>>>>>>
>>>>>> {
>>>>>>
>>>>>> Console.WriteLine("Found " + deleteEvent.Value + " in failed posts and will be deleted.");
>>>>>>
>>>>>> // We found a failed post that was deleted
>>>>>>
>>>>>> // Get its key and remove it from the failedPosts dictionary
>>>>>>
>>>>>> foreach (KeyValuePair<int, string> failedKeyVal in failedPosts)
>>>>>>
>>>>>> {
>>>>>>
>>>>>> if (deleteEvent.Value == failedKeyVal.Value)
>>>>>>
>>>>>> {
>>>>>>
>>>>>> keyFound = failedKeyVal.Key;
>>>>>>
>>>>>> }
>>>>>>
>>>>>> }
>>>>>>
>>>>>> failedPosts.Remove(keyFound);
>>>>>>
>>>>>> Console.WriteLine("removed key: " + keyFound);
>>>>>>
>>>>>> }
>>>>>>
>>>>>> }



>>>>>>> On Thursday, October 22, 2009 3:46 PM namdia wrote:


>>>>>>> public int findMyValue(Dictionary<int,strnig> myDic, string val)
>>>>>>> {
>>>>>>> foreach(int key in myDic.Keys)
>>>>>>> {
>>>>>>> if ( myDic[key ] == val)
>>>>>>> {
>>>>>>> return key ;
>>>>>>> }
>>>>>>> }
>>>>>>> return null;
>>>>>>> }
>>>>>>>
>>>>>>>
>>>>>>>
>>>>>>> ciupazNoSpamGrazi wrote:
>>>>>>>
>>>>>>> Get Dictionary key by value
>>>>>>> 22-Sep-08
>>>>>>>
>>>>>>> Hi all,
>>>>>>> having a dictionary of <int, string> (C# 2.0) is there a way to retrieve the
>>>>>>> key for a specific value (of type string)?
>>>>>>> Obviously I populate the Dictionary with not duplicated strings.
>>>>>>>
>>>>>>> Thanks
>>>>>>>
>>>>>>> Previous Posts In This Thread:
>>>>>>>
>>>>>>> ciupazNoSpamGrazi wrote:
>>>>>>>
>>>>>>> Get Dictionary key by value
>>>>>>> Hi all,
>>>>>>> having a dictionary of <int, string> (C# 2.0) is there a way to retrieve the
>>>>>>> key for a specific value (of type string)?
>>>>>>> Obviously I populate the Dictionary with not duplicated strings.
>>>>>>>
>>>>>>> Thanks
>>>>>>>
>>>>>>> Mark Rae [MVP] wrote:
>>>>>>>
>>>>>>> Re: Get Dictionary key by value
>>>>>>> http://www.google.co.uk/search?hl=en...by+value&meta=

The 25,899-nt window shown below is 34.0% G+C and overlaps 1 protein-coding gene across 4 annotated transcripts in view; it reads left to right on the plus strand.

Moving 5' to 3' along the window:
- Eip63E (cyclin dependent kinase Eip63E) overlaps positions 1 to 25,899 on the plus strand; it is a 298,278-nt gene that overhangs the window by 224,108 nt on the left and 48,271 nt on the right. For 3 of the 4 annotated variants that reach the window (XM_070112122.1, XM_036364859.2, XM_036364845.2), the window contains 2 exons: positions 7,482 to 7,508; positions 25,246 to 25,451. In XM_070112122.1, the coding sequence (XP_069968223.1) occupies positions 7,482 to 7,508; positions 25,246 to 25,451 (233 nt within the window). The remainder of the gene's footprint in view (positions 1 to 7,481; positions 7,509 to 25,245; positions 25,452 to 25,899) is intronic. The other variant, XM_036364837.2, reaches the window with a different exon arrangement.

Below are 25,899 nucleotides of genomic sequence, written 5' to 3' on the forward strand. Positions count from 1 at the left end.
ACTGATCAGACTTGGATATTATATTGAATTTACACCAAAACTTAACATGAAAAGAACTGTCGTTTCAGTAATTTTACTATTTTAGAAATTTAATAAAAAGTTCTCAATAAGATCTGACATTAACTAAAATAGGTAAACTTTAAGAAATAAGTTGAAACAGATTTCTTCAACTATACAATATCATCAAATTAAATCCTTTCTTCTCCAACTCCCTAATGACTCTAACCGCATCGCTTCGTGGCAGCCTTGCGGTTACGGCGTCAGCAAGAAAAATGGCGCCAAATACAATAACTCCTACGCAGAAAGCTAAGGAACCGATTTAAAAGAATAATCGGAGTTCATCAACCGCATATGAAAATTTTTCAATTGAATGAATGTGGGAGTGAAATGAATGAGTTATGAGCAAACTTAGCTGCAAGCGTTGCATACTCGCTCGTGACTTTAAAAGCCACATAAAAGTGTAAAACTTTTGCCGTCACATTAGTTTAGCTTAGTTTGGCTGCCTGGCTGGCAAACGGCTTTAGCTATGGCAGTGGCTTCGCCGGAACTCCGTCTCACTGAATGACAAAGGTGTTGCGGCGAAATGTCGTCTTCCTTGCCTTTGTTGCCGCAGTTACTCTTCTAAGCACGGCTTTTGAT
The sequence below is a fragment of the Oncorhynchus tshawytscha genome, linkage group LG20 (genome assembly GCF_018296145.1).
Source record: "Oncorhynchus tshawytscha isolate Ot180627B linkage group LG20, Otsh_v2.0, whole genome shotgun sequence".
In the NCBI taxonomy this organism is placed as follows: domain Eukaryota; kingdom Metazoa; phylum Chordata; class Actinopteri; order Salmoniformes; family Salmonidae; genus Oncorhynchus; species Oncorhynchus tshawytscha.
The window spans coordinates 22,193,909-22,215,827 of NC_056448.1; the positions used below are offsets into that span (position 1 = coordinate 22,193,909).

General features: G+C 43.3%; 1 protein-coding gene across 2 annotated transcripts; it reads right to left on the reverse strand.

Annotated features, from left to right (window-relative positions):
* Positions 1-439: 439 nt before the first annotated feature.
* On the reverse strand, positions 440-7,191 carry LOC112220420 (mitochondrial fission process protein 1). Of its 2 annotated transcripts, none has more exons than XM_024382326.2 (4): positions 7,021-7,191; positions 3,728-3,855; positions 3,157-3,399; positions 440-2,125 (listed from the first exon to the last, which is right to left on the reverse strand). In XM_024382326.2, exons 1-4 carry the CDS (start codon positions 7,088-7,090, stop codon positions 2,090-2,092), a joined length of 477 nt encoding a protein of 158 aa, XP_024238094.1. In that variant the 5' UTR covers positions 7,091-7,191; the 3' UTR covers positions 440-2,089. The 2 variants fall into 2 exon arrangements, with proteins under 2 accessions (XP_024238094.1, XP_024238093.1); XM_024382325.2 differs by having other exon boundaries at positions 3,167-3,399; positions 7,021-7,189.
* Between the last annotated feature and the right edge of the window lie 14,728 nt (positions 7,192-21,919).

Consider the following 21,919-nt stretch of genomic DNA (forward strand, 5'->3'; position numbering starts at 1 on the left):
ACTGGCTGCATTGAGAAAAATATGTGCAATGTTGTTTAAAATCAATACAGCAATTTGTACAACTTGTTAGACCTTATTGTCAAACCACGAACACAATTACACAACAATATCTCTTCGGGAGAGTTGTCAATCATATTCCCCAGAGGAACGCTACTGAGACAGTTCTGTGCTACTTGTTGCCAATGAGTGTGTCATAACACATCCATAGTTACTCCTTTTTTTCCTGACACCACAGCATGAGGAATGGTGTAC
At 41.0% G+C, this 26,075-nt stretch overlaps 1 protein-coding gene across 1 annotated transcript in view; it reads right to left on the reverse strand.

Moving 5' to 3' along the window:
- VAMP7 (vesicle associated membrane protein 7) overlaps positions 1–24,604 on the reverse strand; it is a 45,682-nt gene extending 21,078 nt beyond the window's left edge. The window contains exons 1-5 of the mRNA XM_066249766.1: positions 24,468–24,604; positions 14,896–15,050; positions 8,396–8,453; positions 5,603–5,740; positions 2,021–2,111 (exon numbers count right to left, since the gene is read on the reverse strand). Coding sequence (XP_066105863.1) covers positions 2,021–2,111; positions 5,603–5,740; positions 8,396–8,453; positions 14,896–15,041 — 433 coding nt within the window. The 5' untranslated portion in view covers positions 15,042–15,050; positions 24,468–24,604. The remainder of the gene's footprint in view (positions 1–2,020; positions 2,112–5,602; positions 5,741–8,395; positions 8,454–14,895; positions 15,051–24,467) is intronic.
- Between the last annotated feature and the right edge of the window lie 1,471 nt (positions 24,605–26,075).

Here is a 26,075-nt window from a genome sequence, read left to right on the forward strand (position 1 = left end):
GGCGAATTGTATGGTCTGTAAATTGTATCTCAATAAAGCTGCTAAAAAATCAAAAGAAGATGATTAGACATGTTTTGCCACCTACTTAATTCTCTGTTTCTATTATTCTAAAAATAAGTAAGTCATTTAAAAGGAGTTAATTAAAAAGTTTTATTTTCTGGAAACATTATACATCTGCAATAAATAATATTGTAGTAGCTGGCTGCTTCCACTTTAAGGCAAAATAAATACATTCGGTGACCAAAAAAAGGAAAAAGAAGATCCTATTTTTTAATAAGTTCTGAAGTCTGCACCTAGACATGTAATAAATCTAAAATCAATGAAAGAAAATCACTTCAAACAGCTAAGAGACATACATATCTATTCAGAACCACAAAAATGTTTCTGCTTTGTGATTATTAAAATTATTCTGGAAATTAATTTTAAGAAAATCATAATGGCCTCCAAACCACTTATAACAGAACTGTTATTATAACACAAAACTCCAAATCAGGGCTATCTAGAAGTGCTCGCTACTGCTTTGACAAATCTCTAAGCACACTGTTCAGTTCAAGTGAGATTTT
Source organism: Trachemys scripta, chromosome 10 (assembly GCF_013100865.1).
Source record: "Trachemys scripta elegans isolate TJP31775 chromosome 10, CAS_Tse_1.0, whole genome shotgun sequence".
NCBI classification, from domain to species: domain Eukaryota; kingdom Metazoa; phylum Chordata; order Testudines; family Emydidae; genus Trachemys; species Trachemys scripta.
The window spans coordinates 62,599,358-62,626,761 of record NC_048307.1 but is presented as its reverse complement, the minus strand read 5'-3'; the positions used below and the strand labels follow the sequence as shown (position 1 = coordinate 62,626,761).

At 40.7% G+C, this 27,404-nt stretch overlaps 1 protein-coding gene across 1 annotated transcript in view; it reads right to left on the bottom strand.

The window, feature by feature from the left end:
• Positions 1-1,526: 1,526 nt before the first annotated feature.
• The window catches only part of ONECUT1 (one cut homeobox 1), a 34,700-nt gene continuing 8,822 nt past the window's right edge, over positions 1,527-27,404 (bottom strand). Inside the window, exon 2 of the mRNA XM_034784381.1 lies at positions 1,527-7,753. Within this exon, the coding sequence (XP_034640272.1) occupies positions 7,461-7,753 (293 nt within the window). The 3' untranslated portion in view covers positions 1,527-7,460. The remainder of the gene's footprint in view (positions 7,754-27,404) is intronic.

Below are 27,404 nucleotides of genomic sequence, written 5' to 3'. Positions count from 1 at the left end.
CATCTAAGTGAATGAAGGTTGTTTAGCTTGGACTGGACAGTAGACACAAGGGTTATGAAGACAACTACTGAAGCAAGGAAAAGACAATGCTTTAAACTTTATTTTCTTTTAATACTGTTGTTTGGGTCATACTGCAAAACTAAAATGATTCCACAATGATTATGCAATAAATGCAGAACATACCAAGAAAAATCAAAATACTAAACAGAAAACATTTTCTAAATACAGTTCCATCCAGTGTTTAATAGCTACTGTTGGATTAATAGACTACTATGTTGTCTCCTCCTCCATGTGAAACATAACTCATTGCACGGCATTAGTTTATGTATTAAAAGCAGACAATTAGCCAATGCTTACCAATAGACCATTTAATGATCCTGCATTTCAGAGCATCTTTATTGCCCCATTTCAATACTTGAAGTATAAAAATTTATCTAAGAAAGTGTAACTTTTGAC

>>>>>>>
>>>>>>>
>>>>>>> --
>>>>>>> Mark Rae
>>>>>>> ASP.NET MVP
>>>>>>> http://www.markrae.net
>>>>>>>
>>>>>>> Jon Skeet [C# MVP] wrote:
>>>>>>>
>>>>>>> Re: Get Dictionary key by value
>>>>>>> No - a dictionary is a one way mapping. If you want to be able to map
>>>>>>> both ways, you need two dictionaries.
>>>>>>>
>>>>>>> --
>>>>>>> Web site: http://www.pobox.com/~skeet
>>>>>>> Blog: http://www.msmvps.com/jon.skeet
>>>>>>> C# in Depth:
>>>>>>>
>>>>>>> OD wrote:
>>>>>>>
>>>>>>> dictionnaries are "one way".
>>>>>>> dictionnaries are "one way". you will have to iterate or use a second
>>>>>>> dictionnary.
>>>>>>>
>>>>>>> You said you are using C# 2.0, so just to show you what C#3.0 can bring,
>>>>>>> you can simplify your code using a Linq que
>>>>>>>
>>>>>>> Marc Gravell wrote:
>>>>>>>
>>>>>>> Probably the easiest option here is to loop over the pairs; public
>>>>>>> Probably the easiest option here is to loop over the pairs;
>>>>>>>
>>>>>>> public static int? FindKey(
>>>>>>> this IDictionary<int, string> lookup,
>>>>>>> string value)
>>>>>>> {
>>>>>>> foreach (var pair in lookup)
>>>>>>> {
>>>>>>> if (pair.Value == value)
>>>>>>> r
>>>>>>>
>>>>>>> Tom Jackson wrote:
>>>>>>>
>>>>>>> Get dictionary key by value
>>>>>>> Assuming you have a "deletedMsgs" dictionary and you want to remove a message from the "failedPosts" queue, but you need the failedPosts key that matches the value found in deletedMsgs....